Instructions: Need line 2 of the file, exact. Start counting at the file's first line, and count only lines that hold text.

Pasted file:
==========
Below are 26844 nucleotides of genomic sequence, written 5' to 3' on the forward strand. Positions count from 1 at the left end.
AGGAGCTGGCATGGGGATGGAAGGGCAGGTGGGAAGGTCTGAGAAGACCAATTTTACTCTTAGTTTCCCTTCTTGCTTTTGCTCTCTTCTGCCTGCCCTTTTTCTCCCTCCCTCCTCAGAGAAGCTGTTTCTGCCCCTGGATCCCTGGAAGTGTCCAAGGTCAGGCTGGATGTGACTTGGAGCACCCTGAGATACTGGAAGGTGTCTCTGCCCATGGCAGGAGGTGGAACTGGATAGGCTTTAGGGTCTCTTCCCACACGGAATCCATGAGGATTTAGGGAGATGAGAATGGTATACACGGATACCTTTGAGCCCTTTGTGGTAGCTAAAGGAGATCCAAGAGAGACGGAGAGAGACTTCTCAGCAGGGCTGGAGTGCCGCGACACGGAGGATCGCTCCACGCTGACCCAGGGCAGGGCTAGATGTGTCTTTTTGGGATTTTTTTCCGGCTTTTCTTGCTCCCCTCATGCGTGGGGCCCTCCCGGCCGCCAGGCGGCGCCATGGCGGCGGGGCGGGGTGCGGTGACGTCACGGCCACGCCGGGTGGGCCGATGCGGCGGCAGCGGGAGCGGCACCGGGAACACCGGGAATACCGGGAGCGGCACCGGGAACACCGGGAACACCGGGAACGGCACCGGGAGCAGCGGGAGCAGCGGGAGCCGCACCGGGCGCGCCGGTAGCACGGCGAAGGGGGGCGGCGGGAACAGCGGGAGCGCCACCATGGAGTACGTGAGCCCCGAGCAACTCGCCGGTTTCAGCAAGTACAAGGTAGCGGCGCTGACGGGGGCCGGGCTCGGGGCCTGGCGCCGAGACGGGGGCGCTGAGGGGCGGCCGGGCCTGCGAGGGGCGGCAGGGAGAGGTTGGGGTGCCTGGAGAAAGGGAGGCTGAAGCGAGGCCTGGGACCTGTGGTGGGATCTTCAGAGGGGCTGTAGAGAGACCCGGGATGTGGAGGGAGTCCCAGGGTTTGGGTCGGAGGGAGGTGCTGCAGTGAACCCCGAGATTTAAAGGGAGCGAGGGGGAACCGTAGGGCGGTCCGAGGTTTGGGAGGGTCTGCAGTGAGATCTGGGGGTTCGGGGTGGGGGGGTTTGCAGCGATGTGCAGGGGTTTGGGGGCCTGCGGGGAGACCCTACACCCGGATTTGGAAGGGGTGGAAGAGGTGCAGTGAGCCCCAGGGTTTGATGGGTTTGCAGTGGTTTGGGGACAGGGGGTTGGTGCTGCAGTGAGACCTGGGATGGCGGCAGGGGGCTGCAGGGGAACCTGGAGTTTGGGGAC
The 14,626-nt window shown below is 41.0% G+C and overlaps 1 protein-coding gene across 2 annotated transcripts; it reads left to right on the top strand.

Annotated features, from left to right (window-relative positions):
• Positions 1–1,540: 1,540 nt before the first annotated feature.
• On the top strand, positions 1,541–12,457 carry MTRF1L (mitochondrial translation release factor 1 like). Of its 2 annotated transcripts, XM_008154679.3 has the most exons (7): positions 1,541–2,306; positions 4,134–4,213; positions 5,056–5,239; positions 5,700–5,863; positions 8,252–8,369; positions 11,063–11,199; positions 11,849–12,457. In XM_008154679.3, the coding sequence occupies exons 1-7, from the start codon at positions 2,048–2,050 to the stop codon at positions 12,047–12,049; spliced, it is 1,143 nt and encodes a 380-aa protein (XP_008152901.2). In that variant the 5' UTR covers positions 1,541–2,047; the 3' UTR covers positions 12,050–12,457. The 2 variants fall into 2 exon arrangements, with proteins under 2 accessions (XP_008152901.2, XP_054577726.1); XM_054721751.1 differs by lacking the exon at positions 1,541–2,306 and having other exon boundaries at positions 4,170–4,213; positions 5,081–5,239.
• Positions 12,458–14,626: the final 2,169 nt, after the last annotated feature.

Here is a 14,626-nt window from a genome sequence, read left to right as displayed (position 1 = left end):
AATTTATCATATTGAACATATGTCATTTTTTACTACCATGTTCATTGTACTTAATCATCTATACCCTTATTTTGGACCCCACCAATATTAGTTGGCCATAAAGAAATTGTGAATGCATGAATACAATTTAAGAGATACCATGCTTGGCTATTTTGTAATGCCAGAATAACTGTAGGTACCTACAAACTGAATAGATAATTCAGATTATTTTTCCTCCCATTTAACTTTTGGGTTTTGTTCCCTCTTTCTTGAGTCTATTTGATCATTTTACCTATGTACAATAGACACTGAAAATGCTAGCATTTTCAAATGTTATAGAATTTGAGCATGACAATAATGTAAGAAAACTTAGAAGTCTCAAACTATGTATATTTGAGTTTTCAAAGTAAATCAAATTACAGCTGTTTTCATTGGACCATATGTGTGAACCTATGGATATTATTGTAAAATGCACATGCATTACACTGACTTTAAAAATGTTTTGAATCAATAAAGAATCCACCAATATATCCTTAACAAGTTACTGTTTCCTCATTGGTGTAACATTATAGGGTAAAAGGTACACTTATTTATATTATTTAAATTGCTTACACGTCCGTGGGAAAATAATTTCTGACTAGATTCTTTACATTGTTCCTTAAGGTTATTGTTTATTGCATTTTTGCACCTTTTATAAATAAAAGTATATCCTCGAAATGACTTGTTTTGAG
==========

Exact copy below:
AGGAGCTGGCATGGGGATGGAAGGGCAGGTGGGAAGGTCTGAGAAGACCAATTTTACTCTTAGTTTCCCTTCTTGCTTTTGCTCTCTTCTGCCTGCCCTTTTTCTCCCTCCCTCCTCAGAGAAGCTGTTTCTGCCCCTGGATCCCTGGAAGTGTCCAAGGTCAGGCTGGATGTGACTTGGAGCACCCTGAGATACTGGAAGGTGTCTCTGCCCATGGCAGGAGGTGGAACTGGATAGGCTTTAGGGTCTCTTCCCACACGGAATCCATGAGGATTTAGGGAGATGAGAATGGTATACACGGATACCTTTGAGCCCTTTGTGGTAGCTAAAGGAGATCCAAGAGAGACGGAGAGAGACTTCTCAGCAGGGCTGGAGTGCCGCGACACGGAGGATCGCTCCACGCTGACCCAGGGCAGGGCTAGATGTGTCTTTTTGGGATTTTTTTCCGGCTTTTCTTGCTCCCCTCATGCGTGGGGCCCTCCCGGCCGCCAGGCGGCGCCATGGCGGCGGGGCGGGGTGCGGTGACGTCACGGCCACGCCGGGTGGGCCGATGCGGCGGCAGCGGGAGCGGCACCGGGAACACCGGGAATACCGGGAGCGGCACCGGGAACACCGGGAACACCGGGAACGGCACCGGGAGCAGCGGGAGCAGCGGGAGCCGCACCGGGCGCGCCGGTAGCACGGCGAAGGGGGGCGGCGGGAACAGCGGGAGCGCCACCATGGAGTACGTGAGCCCCGAGCAACTCGCCGGTTTCAGCAAGTACAAGGTAGCGGCGCTGACGGGGGCCGGGCTCGGGGCCTGGCGCCGAGACGGGGGCGCTGAGGGGCGGCCGGGCCTGCGAGGGGCGGCAGGGAGAGGTTGGGGTGCCTGGAGAAAGGGAGGCTGAAGCGAGGCCTGGGACCTGTGGTGGGATCTTCAGAGGGGCTGTAGAGAGACCCGGGATGTGGAGGGAGTCCCAGGGTTTGGGTCGGAGGGAGGTGCTGCAGTGAACCCCGAGATTTAAAGGGAGCGAGGGGGAACCGTAGGGCGGTCCGAGGTTTGGGAGGGTCTGCAGTGAGATCTGGGGGTTCGGGGTGGGGGGGTTTGCAGCGATGTGCAGGGGTTTGGGGGCCTGCGGGGAGACCCTACACCCGGATTTGGAAGGGGTGGAAGAGGTGCAGTGAGCCCCAGGGTTTGATGGGTTTGCAGTGGTTTGGGGACAGGGGGTTGGTGCTGCAGTGAGACCTGGGATGGCGGCAGGGGGCTGCAGGGGAACCTGGAGTTTGGGGAC